Best Places To Visit On Your Great Ocean Road Trip
Victoria’s surf capital and the birth-place of both Rip Curl and Quicksilver, also marking the start of the Great Ocean Road. Torquay is one busy place in summer, but book in early and you’ll be set for a hot holiday with plenty of time spent on some of the best surf beaches in the world!
If you’re just passing through, this is a great spot to get a good feel for the next few hundred kilometers of coast line ahead, while full of luxuries with cafe’s, restaurants and shops.
Anglesea is the next beach town along the Great Ocean Road, sitting on the other side of Bells Beach. It hosts some of the best places to surf in the country.
If you’re eager to get straight into your Great Ocean Road trip, try skipping Torquay and having a quick stretch of the legs in Anglesea. A good place to stop is on the main road through town, next to the river you’ll see a public picnic area with a bbq & toilets (next closest public toilets are in Lorne – about 40 minutes away & much busier).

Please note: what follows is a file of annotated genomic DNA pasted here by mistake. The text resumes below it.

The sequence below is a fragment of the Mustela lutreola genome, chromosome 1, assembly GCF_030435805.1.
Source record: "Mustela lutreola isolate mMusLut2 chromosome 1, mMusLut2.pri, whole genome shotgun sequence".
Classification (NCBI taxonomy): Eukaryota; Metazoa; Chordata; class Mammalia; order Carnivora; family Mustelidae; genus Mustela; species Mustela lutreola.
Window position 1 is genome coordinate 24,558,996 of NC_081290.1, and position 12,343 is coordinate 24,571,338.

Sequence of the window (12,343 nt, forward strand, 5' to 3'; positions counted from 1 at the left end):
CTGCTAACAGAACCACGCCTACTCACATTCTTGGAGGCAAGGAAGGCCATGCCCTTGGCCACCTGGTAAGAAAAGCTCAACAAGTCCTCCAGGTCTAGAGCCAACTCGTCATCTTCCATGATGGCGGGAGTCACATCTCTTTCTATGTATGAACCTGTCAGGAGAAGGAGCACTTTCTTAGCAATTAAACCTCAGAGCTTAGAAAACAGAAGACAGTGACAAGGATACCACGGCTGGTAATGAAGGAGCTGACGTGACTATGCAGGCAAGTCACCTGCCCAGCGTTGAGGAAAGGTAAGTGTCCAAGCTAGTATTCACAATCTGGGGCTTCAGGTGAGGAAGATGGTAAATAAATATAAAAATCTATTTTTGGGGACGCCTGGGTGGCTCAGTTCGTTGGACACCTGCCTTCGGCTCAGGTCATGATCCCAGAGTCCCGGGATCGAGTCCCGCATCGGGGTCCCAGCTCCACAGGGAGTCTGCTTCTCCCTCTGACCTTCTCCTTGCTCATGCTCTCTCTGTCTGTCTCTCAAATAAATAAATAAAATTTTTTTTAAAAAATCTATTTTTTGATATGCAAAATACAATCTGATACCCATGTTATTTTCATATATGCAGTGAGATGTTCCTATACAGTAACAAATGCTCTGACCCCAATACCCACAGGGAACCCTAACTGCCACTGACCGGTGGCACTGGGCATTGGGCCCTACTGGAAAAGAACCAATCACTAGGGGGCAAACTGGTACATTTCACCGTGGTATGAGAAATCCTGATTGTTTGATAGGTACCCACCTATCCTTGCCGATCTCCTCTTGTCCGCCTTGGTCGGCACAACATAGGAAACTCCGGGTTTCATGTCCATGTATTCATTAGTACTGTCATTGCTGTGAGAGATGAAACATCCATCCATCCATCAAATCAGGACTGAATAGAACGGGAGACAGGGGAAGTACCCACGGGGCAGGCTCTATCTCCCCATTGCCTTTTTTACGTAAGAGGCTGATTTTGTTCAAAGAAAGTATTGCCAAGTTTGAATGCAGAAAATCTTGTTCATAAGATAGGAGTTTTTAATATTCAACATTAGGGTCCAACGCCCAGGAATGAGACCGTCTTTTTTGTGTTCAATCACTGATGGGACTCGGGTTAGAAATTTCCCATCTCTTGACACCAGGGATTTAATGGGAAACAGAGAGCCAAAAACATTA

With a rugged cliffs and rocky coastline, split up by beautiful and quiet swimming spots and way less tourists than other places on the Great Ocean Road, Aireys Inlet is the ideal place to stop, swim and explore!
Lorne is one of the most beautiful surf towns in Victoria and a great place to find accommodation if you’re not keen on setting up the tents for the night. With the beach being the focal point of the town, it’s a good spot to grab a coffee with a view or rent some surfboards if you’re just passing through.
Once you’re out of the bay Melbourne sits in, the coastline is pretty much all sand until you get to Lorne, then the Great Ocean Road is carved into the mountains for most of the next 60 kilometers or so.